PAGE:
When I fry, I wash the skillet while it's still almost hot,it gets a lot cleaner that way.I use nonstick skillets & some but not all nonstick pots . I spray baking or microwaving dishes with "pam",it helps a Lot.
I have long oily hair which I don't plan on cutting .
I can take a short time shower when I'm not washing my hair.
I can also tolerate cold shower water for part of my shower. This comes from having a busted heating element for 3 months last year due to lack of fundage.Brrrr>
I couldn't possibly take a 5 minute shower, but that doesn't mean I have to run 10 or so minutes of water either. After the initial "wetting" of body and hair, I turn the water off while I shampoo, shave my legs, etc. I have to briefly run the water during this process to rinse the shampoo out so that I can add in conditioner, but I've found I still only have the water running for less than 5 minutes even with a longer final rinse. I've plugged the tub to catch and measure the water used during a "regular" shower and my "water on/off" shower - I use less than half by turning the water off when I can!
I also collect water that runs while waiting for it to heat up, water used to boil eggs, etc and use it to flush my toilet or water the plants. These measures have reduced my water bill considerably.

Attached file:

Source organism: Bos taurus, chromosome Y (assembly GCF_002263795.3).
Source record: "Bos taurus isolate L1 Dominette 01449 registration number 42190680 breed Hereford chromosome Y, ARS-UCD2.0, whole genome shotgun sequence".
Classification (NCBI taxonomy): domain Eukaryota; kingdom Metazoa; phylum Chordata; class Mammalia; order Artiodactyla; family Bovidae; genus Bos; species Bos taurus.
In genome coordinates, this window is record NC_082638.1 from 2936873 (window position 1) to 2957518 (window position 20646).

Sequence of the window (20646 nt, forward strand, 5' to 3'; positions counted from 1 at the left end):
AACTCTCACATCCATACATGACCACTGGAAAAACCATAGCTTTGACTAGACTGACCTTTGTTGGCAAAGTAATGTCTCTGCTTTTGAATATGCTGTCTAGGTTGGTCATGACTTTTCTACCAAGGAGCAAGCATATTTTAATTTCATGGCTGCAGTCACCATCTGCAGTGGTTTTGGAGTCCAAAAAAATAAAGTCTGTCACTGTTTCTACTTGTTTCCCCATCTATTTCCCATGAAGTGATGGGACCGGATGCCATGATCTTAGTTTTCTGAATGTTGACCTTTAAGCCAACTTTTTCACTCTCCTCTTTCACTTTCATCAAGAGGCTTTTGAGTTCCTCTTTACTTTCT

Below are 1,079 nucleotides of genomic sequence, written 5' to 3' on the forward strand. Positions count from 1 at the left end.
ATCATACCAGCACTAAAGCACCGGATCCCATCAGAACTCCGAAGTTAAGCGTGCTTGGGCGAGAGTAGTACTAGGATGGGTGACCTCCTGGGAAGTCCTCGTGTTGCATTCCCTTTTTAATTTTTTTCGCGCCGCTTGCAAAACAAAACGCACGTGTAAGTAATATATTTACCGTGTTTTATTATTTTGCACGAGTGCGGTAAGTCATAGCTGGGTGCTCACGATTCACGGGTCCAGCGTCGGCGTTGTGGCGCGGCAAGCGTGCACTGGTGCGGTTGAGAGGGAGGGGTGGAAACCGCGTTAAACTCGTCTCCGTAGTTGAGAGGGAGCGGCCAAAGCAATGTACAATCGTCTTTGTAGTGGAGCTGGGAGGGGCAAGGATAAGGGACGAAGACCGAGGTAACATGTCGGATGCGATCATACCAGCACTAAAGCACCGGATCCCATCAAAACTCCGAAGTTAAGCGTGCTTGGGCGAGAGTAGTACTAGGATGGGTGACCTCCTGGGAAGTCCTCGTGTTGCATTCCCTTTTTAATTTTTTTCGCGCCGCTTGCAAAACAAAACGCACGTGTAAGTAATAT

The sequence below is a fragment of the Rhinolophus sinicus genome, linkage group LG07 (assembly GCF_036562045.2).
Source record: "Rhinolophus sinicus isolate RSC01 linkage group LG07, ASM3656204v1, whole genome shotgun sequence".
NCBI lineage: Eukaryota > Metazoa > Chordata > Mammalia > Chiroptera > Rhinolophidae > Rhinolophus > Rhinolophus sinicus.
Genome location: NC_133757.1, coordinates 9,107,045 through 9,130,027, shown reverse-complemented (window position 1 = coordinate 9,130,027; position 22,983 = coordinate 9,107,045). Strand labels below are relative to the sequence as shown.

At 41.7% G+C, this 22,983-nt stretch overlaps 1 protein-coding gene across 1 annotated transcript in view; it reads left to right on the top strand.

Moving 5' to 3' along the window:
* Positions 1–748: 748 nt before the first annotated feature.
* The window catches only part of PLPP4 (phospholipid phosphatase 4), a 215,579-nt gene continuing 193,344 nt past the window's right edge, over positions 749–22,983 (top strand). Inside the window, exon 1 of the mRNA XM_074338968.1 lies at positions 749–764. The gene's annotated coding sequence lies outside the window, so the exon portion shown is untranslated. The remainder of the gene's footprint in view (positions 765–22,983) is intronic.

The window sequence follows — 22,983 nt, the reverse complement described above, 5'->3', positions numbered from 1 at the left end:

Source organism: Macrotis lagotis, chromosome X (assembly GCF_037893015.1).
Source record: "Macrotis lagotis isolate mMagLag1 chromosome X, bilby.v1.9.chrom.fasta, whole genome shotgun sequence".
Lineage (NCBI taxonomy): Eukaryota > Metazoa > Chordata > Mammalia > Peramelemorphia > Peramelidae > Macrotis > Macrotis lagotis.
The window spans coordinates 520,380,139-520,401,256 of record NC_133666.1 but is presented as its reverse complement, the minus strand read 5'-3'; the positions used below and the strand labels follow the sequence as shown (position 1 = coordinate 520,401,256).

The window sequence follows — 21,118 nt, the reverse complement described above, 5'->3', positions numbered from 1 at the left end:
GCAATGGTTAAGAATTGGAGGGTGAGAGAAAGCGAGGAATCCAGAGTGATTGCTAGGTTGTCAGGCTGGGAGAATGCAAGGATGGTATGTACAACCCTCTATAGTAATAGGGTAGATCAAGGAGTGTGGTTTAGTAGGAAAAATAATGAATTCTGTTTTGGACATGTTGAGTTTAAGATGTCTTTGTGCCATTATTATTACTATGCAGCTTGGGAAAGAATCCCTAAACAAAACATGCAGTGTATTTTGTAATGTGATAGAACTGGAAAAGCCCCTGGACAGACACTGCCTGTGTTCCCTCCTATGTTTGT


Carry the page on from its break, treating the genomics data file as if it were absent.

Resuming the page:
I lived in San Francisco in 90 or 91 and water shortage was bad, we were asked to conserve.
My aunt went nuts, showers were timed 5 mins!
It was horrible the things she did to cut water use down while guy next door watered lawn washed car
Point is when MANDATORY usage came along my
aunt's house was reduced by 60% and the guy next door only 30%...the reason we were told
because my aunt did such a good job and had low
water usage on volunteer basis she would be able
to cut back more easier.................
It is what happened and it was NO fun.
BEWARE, I mean conserve just don't go crazy.
I forgot to mention when Mandatory water cutback
came around if you dared to go over the alloted
numbers you were FINED and it was costly.....
im old fashioned, so i save rain water in a barrel when it rains and i bath in water that barely covers the top of my foot, may sound strange but i guess i am old fashioned.
Put a brick into the cistern of your toilet it cuts back the amount of water you use when you flush
Thanks for sharing all of your tips. I plan on making use of some of them.
I keep a large bucket in the shower to catch the cold water as it heats up, and I always keep a bucket in the sink to catch my rinse water as I do the dishes..by hand, I try only to use the dishwasher once a week. I use the caught water in the garden. My water bill is very low. Hope this helps someone who conserves.